Giving service and extending help to others is a deeply imbedded part of the LDS culture. We hear about local congregations participating in community cleanups, LDS men cleaning someone else’s yard, a family cooking a casserole for a sick church member, and many others. Giving has become a way of life for most of us, as our service to others reflects our love for the Savior, Jesus Christ. But are we willing to receive as much as we give?
Many people find joy in giving. Some may even see more meaning in life when doing so. However, when circumstances turn in life and we are the ones who need help, we may sometimes feel hesitant to seek help from others because we do not want to bother other people by our situation. Some feel uncomfortable receiving help from others. Some want to resolve problems on their own. While some think less of themselves if they seek help from others. We have our own personal reasons why we do not want to receive help from others but the gospel of Jesus Christ teaches us that it is okay to be vulnerable and receive help from others when we need it.
In the Book of Mosiah, the Lord commanded us “to bear one another’s burdens, that they may be light; … mourn with those that mourn; yea, and comfort those that stand in need of comfort…” This commandment is not one-sided. If we are the ones always giving help and service, it does not mean that others cannot offer us help and service. It is okay to feel that we can solve problems on our own but it is also okay to share our burdens with others. Family, friends and acquaintances can pray and fast for us, rally with us in our battles and understand us better if they know what we are currently going through. It is also important to know that seeking help is not a sign of weakness; rather, it is a sign of humility to recognize that there are certain things we cannot do on our own.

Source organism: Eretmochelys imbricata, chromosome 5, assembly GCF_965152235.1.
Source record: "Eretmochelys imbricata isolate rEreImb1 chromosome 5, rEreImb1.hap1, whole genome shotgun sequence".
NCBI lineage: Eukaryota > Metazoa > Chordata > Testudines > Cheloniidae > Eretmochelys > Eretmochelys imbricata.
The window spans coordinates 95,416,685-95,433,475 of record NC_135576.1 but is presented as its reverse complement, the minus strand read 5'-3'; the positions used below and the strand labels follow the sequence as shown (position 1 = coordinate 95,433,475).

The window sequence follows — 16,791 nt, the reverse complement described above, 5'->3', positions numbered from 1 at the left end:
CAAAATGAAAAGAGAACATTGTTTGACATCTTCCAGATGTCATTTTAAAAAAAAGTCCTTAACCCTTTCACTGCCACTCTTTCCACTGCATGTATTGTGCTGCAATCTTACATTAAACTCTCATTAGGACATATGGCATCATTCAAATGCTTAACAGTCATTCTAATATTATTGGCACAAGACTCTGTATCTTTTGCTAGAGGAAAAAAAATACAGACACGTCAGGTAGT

We might think that we would rather ask for Heavenly Father’s help than ask for our neighbor’s help. But our families, friends and neighbors are God’s hands here on earth, and in many cases, He sends the help we need through them. Recognizing this helps us to be more comfortable receiving help.
Seeking help can also empower others, especially those who feel weak, to extend the help they are able give. This can give us a better perspective on our own problems as we help someone else bear their burden as well as having others around us. It unites people by increasing love and concern for others. Moreover, it dispels the myth that you are the only one who might feel weak, or that church members with perfect lives are the ones who give more service. Our Heavenly Father will guide and give us the strength to help and serve his children in big or small ways.